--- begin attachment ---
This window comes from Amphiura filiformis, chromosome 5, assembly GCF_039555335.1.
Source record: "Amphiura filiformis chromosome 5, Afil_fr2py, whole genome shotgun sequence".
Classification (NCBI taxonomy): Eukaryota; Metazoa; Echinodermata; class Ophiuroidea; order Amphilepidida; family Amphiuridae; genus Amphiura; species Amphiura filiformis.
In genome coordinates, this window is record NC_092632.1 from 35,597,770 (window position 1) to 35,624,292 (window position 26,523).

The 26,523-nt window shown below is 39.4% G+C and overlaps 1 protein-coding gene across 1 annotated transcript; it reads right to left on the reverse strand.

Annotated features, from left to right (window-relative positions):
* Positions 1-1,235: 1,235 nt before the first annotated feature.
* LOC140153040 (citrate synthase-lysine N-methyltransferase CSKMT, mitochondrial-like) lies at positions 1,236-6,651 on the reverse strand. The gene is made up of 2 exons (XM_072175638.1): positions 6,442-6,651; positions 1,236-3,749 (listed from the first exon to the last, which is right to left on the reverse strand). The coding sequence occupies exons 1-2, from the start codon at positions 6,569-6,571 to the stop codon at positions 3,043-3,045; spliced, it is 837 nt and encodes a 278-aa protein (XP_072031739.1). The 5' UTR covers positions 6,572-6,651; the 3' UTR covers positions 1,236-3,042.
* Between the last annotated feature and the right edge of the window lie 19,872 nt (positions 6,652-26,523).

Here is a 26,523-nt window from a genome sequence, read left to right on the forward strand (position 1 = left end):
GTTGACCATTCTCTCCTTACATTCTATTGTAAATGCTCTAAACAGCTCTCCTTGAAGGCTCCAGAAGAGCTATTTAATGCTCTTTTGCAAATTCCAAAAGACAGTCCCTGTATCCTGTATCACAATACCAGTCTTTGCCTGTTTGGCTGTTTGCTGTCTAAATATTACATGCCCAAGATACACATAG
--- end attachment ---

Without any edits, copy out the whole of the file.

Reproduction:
This window comes from Amphiura filiformis, chromosome 5, assembly GCF_039555335.1.
Source record: "Amphiura filiformis chromosome 5, Afil_fr2py, whole genome shotgun sequence".
Classification (NCBI taxonomy): Eukaryota; Metazoa; Echinodermata; class Ophiuroidea; order Amphilepidida; family Amphiuridae; genus Amphiura; species Amphiura filiformis.
In genome coordinates, this window is record NC_092632.1 from 35,597,770 (window position 1) to 35,624,292 (window position 26,523).

The 26,523-nt window shown below is 39.4% G+C and overlaps 1 protein-coding gene across 1 annotated transcript; it reads right to left on the reverse strand.

Annotated features, from left to right (window-relative positions):
* Positions 1-1,235: 1,235 nt before the first annotated feature.
* LOC140153040 (citrate synthase-lysine N-methyltransferase CSKMT, mitochondrial-like) lies at positions 1,236-6,651 on the reverse strand. The gene is made up of 2 exons (XM_072175638.1): positions 6,442-6,651; positions 1,236-3,749 (listed from the first exon to the last, which is right to left on the reverse strand). The coding sequence occupies exons 1-2, from the start codon at positions 6,569-6,571 to the stop codon at positions 3,043-3,045; spliced, it is 837 nt and encodes a 278-aa protein (XP_072031739.1). The 5' UTR covers positions 6,572-6,651; the 3' UTR covers positions 1,236-3,042.
* Between the last annotated feature and the right edge of the window lie 19,872 nt (positions 6,652-26,523).

Here is a 26,523-nt window from a genome sequence, read left to right on the forward strand (position 1 = left end):
GTTGACCATTCTCTCCTTACATTCTATTGTAAATGCTCTAAACAGCTCTCCTTGAAGGCTCCAGAAGAGCTATTTAATGCTCTTTTGCAAATTCCAAAAGACAGTCCCTGTATCCTGTATCACAATACCAGTCTTTGCCTGTTTGGCTGTTTGCTGTCTAAATATTACATGCCCAAGATACACATAG